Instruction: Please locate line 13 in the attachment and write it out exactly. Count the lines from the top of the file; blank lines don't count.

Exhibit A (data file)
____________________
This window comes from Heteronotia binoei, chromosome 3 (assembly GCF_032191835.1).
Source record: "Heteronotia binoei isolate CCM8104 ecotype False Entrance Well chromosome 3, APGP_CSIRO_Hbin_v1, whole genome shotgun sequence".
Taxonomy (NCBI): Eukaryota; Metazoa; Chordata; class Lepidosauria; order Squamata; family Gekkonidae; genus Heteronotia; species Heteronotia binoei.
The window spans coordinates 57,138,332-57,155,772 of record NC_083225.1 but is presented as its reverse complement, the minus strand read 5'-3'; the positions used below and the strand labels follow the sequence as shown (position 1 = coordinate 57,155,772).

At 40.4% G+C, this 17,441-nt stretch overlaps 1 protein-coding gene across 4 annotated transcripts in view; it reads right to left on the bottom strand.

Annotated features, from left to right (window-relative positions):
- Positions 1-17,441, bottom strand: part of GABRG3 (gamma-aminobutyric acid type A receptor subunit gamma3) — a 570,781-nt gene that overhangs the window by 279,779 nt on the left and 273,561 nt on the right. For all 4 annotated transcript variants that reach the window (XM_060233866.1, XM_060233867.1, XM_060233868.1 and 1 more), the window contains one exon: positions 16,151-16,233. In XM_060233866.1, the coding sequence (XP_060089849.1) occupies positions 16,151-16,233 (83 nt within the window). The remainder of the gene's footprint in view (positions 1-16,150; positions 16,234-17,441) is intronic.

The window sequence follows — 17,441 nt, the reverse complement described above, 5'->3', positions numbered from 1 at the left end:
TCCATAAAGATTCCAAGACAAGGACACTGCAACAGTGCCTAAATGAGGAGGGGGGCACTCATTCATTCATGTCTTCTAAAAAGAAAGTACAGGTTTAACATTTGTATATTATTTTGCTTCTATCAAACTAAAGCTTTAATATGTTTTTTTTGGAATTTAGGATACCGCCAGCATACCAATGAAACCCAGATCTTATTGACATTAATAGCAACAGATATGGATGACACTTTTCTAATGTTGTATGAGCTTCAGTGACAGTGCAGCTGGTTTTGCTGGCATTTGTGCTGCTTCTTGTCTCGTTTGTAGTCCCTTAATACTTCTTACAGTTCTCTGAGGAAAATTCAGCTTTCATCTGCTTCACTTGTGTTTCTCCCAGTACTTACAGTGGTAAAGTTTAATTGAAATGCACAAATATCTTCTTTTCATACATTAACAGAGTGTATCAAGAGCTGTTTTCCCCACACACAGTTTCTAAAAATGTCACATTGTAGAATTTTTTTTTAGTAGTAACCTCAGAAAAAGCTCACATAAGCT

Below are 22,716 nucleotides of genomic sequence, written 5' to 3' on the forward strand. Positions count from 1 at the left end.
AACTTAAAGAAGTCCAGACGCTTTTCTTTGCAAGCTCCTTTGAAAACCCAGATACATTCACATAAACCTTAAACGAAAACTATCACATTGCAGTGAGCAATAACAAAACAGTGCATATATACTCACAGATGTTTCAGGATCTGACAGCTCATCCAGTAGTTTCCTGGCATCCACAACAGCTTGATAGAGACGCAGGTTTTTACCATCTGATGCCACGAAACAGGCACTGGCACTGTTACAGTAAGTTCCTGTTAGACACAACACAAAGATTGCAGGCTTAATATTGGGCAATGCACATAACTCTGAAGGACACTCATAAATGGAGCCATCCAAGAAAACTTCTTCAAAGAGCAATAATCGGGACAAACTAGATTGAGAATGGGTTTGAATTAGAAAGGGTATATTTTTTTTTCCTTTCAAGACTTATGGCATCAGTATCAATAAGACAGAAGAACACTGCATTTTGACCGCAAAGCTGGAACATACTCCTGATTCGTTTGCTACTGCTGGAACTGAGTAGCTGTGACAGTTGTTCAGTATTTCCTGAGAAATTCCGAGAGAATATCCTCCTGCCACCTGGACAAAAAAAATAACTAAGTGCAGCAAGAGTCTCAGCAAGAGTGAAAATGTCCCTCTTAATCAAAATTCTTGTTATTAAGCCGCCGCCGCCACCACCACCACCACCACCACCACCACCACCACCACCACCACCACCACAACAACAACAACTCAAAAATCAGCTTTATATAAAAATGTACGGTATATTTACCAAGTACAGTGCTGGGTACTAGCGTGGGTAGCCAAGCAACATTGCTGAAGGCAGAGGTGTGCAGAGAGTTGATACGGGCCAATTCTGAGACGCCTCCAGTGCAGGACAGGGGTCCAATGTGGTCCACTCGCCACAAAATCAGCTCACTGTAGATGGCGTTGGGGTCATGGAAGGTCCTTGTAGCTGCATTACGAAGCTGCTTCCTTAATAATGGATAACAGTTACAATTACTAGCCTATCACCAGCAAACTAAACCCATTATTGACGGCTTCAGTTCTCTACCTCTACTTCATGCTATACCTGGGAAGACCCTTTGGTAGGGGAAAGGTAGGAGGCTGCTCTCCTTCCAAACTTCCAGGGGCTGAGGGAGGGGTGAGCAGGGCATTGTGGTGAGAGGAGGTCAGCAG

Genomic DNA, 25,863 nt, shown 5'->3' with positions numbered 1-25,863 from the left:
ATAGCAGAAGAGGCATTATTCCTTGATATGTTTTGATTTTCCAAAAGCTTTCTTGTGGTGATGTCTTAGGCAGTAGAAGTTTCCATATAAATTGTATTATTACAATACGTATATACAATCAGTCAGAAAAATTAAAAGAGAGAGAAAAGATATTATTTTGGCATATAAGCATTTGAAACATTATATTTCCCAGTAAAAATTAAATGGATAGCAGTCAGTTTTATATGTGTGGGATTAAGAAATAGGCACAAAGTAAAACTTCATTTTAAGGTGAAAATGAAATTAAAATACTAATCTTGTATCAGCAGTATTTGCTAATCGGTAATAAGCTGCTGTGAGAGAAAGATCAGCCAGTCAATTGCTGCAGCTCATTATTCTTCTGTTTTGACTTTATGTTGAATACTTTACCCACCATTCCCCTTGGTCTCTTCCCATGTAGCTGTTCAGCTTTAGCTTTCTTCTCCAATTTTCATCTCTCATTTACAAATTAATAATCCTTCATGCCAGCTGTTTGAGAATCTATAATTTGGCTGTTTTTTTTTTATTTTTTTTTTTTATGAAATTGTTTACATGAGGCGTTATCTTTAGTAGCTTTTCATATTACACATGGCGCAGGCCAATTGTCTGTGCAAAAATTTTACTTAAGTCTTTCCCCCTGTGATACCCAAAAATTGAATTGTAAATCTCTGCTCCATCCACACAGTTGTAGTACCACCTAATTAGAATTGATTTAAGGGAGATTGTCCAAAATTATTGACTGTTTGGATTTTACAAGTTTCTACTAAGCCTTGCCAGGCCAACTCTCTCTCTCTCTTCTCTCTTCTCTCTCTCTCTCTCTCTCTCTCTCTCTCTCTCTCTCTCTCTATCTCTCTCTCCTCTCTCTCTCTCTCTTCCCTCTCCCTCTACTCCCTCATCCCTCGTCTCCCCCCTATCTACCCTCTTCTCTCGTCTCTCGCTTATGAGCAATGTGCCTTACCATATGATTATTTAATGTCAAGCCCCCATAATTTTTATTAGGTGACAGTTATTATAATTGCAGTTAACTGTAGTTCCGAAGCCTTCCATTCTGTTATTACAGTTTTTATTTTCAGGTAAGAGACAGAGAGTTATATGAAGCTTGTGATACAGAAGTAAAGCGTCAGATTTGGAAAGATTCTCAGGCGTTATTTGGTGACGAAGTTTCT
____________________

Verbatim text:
ATAGCAGAAGAGGCATTATTCCTTGATATGTTTTGATTTTCCAAAAGCTTTCTTGTGGTGATGTCTTAGGCAGTAGAAGTTTCCATATAAATTGTATTATTACAATACGTATATACAATCAGTCAGAAAAATTAAAAGAGAGAGAAAAGATATTATTTTGGCATATAAGCATTTGAAACATTATATTTCCCAGTAAAAATTAAATGGATAGCAGTCAGTTTTATATGTGTGGGATTAAGAAATAGGCACAAAGTAAAACTTCATTTTAAGGTGAAAATGAAATTAAAATACTAATCTTGTATCAGCAGTATTTGCTAATCGGTAATAAGCTGCTGTGAGAGAAAGATCAGCCAGTCAATTGCTGCAGCTCATTATTCTTCTGTTTTGACTTTATGTTGAATACTTTACCCACCATTCCCCTTGGTCTCTTCCCATGTAGCTGTTCAGCTTTAGCTTTCTTCTCCAATTTTCATCTCTCATTTACAAATTAATAATCCTTCATGCCAGCTGTTTGAGAATCTATAATTTGGCTGTTTTTTTTTTATTTTTTTTTTTTATGAAATTGTTTACATGAGGCGTTATCTTTAGTAGCTTTTCATATTACACATGGCGCAGGCCAATTGTCTGTGCAAAAATTTTACTTAAGTCTTTCCCCCTGTGATACCCAAAAATTGAATTGTAAATCTCTGCTCCATCCACACAGTTGTAGTACCACCTAATTAGAATTGATTTAAGGGAGATTGTCCAAAATTATTGACTGTTTGGATTTTACAAGTTTCTACTAAGCCTTGCCAGGCCAACTCTCTCTCTCTCTTCTCTCTTCTCTCTCTCTCTCTCTCTCTCTCTCTCTCTCTCTCTCTCTCTATCTCTCTCTCCTCTCTCTCTCTCTCTTCCCTCTCCCTCTACTCCCTCATCCCTCGTCTCCCCCCTATCTACCCTCTTCTCTCGTCTCTCGCTTATGAGCAATGTGCCTTACCATATGATTATTTAATGTCAAGCCCCCATAATTTTTATTAGGTGACAGTTATTATAATTGCAGTTAACTGTAGTTCCGAAGCCTTCCATTCTGTTATTACAGTTTTTATTTTCAGGTAAGAGACAGAGAGTTATATGAAGCTTGTGATACAGAAGTAAAGCGTCAGATTTGGAAAGATTCTCAGGCGTTATTTGGTGACGAAGTTTCT